UK Coronavirus Vaccines Have Weakened Link Between Infection
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Britain's mass COVID-19 vaccination campaign has weakened the link between infections and deaths but it has not yet been completely broken, the head of a scientific advisory body to the government said. Prime Minister Boris Johnson is hoping to lift most remaining coronavirus restrictions on July 19 after being forced to postpone any further easing this month because of a growing number of cases largely from the more infectious Delta variant.

Peter Horby, chair of the government's New and Emerging Respiratory Virus Threats Advisory Group (NERVTAG), told that Britain was seeing a much lower level of hospitalisation. He was asked if there was enough data to say vaccinations had broken the link between the virus and serious illness and death.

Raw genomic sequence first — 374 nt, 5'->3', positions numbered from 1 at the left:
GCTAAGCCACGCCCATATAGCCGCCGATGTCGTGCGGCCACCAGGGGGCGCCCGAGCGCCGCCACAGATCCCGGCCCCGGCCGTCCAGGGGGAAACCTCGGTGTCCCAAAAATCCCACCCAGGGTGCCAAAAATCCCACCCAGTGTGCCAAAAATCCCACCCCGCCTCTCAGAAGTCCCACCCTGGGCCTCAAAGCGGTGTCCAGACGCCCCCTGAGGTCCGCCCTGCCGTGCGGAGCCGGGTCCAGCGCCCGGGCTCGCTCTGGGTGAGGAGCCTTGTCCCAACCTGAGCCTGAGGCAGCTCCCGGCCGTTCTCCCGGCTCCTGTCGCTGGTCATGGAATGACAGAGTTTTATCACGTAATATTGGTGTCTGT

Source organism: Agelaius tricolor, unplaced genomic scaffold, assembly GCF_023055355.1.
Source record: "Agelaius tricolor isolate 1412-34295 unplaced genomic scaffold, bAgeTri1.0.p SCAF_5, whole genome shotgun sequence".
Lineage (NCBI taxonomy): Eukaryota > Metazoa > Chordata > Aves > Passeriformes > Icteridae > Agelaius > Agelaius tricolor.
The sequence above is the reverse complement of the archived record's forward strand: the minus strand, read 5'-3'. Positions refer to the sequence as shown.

They've certainly weakened the link, Horby said of the vaccination programme, which has given a first dose to more than 80% of the adult population and a second dose to more than 60%, according to official data. "We're definitely seeing increasing infection rates, but what we're seeing is a much lower level of hospitalisation, so that link is really, really much weaker which is really fantastic but it's not completely broken."

Horby also said there might be a case to argue that the arrival and spread of the Delta variant - which has driven the current wave of infections - could have been delayed or prevented if stronger border measures had been in place. But there is an obvious trade-off that policymakers and politicians have to make between absolute complete restrictions and stopping various viruses coming in, he added.